In the latest issue of the Weekly Standard, columnist Fred Barnes observed that nothing fires up the conservative base for an election like knock-down, drag-out fights over controversial, ideologically-charged judicial nominations. So what does he urge to buck up the Republicans' flagging hopes for this November's mid-terms? You got it: milking the latest nominations controversies for all they’re worth. “There are already enough nominees to the federal appeals courts alone to have confirmation fights for the rest of the year. Let's have them,” counsels Barnes.
This echoes a similar call to arms by some conservative Republican senators earlier this year. According to Senator John Thune (R-SD), “[a] good fight on judges does nothing but energize our base…. Right now our folks are feeling a little flat.” Also spoiling for a nominations fight, Senator John Cornyn (R-TX) added that “[f]rom a political standpoint, when we talk about judges, we win.” (Yes, this is the same Senator Cornyn who, just a few months later, blamed Democrats for putting the federal judiciary on "the dangerous road toward politicization.” Oh, and on the senator's "with judges we win" assertion, nothing empirical has ever supported it.)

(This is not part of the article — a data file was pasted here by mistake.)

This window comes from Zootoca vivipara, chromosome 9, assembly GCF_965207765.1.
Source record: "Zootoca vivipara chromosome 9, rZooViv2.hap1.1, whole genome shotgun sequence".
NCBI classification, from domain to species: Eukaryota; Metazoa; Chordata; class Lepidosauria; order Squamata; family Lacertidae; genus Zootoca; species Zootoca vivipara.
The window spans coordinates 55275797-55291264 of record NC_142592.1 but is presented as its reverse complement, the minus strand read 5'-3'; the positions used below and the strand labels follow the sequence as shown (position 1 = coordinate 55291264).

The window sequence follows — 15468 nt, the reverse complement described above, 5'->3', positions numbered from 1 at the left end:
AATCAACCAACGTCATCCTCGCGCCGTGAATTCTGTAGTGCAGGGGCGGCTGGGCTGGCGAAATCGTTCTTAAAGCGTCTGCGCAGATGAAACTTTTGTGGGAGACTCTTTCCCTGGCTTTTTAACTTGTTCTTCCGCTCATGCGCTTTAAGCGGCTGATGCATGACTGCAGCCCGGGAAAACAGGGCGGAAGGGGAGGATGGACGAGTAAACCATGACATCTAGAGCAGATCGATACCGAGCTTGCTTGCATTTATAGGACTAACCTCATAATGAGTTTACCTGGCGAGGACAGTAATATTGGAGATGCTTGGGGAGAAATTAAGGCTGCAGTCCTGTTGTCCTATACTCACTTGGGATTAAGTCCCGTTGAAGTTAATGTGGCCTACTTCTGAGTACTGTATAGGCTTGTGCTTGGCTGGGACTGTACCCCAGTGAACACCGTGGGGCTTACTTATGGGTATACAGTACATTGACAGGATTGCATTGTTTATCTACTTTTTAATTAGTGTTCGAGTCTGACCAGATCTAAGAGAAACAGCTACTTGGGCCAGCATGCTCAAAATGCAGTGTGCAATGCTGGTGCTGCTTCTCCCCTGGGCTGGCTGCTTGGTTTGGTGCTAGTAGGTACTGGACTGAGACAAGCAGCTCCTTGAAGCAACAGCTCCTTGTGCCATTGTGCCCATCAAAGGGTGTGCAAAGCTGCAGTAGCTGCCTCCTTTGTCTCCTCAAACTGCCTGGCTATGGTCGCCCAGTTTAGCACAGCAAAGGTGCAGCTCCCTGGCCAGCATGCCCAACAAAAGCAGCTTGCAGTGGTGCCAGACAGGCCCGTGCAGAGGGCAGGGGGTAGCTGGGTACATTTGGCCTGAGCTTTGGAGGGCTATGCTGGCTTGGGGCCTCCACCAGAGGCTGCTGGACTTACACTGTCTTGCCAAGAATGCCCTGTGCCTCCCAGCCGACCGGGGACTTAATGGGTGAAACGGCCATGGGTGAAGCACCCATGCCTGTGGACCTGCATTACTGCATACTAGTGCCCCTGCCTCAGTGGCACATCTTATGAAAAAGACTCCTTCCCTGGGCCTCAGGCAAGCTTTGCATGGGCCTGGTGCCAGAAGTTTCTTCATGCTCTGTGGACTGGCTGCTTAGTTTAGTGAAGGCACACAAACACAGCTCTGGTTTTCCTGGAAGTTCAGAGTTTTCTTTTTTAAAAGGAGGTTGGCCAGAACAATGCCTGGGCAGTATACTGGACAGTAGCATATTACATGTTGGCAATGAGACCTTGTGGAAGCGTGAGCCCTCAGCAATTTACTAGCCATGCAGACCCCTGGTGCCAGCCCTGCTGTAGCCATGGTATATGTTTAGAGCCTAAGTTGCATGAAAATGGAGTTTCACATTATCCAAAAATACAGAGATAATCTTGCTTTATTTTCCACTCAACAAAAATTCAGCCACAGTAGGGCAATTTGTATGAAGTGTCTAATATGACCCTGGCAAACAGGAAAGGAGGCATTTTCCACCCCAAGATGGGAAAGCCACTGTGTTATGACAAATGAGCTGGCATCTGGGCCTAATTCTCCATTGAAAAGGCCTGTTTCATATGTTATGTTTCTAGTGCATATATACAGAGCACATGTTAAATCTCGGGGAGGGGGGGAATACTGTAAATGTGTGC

Republican senators may well be taking Barnes' (and Thune's and Cornyn's) advice. According to the September edition of the American Spectator, they are preparing to bring several contentious nominations “to a head after Labor Day recess.”
We'd like to think that, especially in these troubled times, the Republicans might pause for a rare moment of principled reflection and spare the nation's courts from this kind of demagoguery. But given how they have repeatedly used judicial nominations as political footballs, we're not holding our breath.